A young woman leads protesters in a chant calling for revolution in Khartoum, Sudan, on Monday. (Lana H. Haroun)

IN RECENT days, an inspiring photograph went viral of a Sudanese woman dressed in white standing atop a car with her hand pointed high, leading protesters in songs of revolt against the regime of President Omar Hassan al-Bashir. On Thursday, her calls were heeded. In what ought to be a first step toward a new Sudan, Mr. Bashir was removed from office by the army, according to a television announcement by Sudan’s vice president and defense minister, Awad Ibn Auf.

In three decades in office, Mr. Bashir proved ruinous for his country and people, and his exit is another testament to the power of mass protests against tyranny. In company with a similar uprising in Algeria, which led to the removal of its long-serving despot last week, it shows that the yearning for greater freedom remains strong in the Arab world, despite the failures of the Arab Spring.

To be sure, Sudan faces immense obstacles to overcome the damage Mr. Bashir wrought. Among many other offenses, the ousted dictator was indicted by the International Criminal Court on war crimes charges for the mass killing of civilians in the Darfur region a decade ago. Mr. Ibn Auf, who announced he will lead a two-year transitional government, is himself under U.S. sanctions for his role in Darfur. He is part of the kleptocratic regime that looted Sudan and is manifestly unfit to lead a transition.

Sudan needs a clean break with the past and a credible transitional government that can appeal for international economic aid, as well as construct an open and pluralistic system. Mr. Ibn Auf is not that leader, and the transition need not take the two years he announced. If he is to avoid more popular unrest, he should appoint civilians to lead the transition; the Sudanese Professionals Association, which spearheaded the revolt, could provide new leaders. The group denounced Mr. Ibn Auf’s decision to head an interim regime, saying it was “a coup to reproduce the faces and institutions that our great people revolted against.”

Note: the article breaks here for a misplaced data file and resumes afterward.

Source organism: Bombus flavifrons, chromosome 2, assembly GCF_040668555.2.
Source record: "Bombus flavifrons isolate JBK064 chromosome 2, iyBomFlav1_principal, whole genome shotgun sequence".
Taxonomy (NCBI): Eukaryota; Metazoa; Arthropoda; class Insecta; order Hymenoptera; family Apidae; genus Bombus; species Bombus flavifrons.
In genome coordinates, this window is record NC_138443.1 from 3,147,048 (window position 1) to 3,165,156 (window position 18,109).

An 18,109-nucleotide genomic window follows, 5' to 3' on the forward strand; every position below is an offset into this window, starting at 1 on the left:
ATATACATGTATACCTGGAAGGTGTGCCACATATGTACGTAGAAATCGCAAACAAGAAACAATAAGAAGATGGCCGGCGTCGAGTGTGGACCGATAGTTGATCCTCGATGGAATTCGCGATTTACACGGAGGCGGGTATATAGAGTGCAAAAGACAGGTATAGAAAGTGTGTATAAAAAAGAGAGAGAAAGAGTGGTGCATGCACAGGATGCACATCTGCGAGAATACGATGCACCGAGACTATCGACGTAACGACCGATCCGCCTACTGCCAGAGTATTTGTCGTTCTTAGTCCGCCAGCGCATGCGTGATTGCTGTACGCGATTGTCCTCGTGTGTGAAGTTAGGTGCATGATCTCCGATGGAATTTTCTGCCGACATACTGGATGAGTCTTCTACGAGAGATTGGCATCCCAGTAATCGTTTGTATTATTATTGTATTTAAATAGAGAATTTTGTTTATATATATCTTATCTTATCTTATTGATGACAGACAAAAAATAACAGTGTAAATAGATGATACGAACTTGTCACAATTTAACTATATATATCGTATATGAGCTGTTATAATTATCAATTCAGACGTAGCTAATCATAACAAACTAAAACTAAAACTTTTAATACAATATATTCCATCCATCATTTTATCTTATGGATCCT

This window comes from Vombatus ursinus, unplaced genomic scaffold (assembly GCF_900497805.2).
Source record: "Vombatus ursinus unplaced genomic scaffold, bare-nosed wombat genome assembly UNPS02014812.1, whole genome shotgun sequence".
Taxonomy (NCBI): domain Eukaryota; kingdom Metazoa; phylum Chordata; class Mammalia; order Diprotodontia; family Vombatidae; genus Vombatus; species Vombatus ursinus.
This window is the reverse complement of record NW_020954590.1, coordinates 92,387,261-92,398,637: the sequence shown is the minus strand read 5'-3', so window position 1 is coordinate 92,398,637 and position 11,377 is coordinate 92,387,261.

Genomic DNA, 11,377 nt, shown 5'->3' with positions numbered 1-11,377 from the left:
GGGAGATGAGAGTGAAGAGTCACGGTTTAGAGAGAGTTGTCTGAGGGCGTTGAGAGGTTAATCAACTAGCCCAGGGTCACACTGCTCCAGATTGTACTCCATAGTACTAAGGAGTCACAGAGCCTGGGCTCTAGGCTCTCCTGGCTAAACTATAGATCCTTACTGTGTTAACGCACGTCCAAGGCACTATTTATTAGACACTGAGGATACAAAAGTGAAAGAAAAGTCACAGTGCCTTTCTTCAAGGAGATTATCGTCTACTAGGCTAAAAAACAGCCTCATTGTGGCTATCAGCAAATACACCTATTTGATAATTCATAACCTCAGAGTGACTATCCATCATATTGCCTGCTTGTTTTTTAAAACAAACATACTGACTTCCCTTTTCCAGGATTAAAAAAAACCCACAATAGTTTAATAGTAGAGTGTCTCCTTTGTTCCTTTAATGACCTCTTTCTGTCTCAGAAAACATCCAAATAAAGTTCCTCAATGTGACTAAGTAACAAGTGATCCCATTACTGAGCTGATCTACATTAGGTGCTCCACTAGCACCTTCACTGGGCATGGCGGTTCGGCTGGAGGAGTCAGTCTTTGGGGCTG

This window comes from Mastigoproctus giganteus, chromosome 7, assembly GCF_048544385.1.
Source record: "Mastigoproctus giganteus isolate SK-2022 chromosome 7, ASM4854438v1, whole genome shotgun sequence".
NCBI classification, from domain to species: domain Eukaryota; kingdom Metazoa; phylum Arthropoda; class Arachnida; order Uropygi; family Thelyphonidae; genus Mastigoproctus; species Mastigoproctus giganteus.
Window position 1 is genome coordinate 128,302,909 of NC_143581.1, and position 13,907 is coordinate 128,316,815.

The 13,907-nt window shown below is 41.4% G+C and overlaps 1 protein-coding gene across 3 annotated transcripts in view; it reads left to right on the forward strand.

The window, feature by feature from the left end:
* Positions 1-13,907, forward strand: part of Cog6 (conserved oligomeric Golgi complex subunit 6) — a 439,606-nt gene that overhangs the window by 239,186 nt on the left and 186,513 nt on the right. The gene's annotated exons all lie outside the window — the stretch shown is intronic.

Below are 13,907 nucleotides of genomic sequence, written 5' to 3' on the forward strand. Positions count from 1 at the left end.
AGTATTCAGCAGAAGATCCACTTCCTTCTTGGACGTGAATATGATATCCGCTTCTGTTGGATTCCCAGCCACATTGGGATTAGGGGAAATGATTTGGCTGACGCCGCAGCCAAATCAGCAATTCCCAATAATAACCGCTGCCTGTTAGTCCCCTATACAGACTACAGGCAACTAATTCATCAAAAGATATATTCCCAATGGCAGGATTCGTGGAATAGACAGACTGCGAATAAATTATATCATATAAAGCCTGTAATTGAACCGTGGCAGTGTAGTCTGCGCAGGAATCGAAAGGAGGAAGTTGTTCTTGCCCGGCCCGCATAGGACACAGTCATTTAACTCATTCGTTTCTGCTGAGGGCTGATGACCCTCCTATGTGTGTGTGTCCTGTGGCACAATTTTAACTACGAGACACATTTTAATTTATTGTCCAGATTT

Mr. Bashir’s whereabouts are unknown. If Sudan is to surmount its past, he must be held to account for his crimes, either at the ICC or at home, along with all those in his bloated military and intelligence services who aided and abetted them.

Despots like Mr. Bashir often assume they can survive no matter what people on the street think. Such despots should pay close attention to what happened in Sudan, where protests began against economic misery and were fueled by resentment of corruption, arrogance and indifference by Mr. Bashir and his cronies.

President Trump ought to take a lesson, too. What has happened in Algeria and Sudan shows that his administration’s blind backing of other Arab autocrats, including Abdel Fatah al-Sissi of Egypt and Mohammed bin Salman of Saudi Arabia, is a bad bet.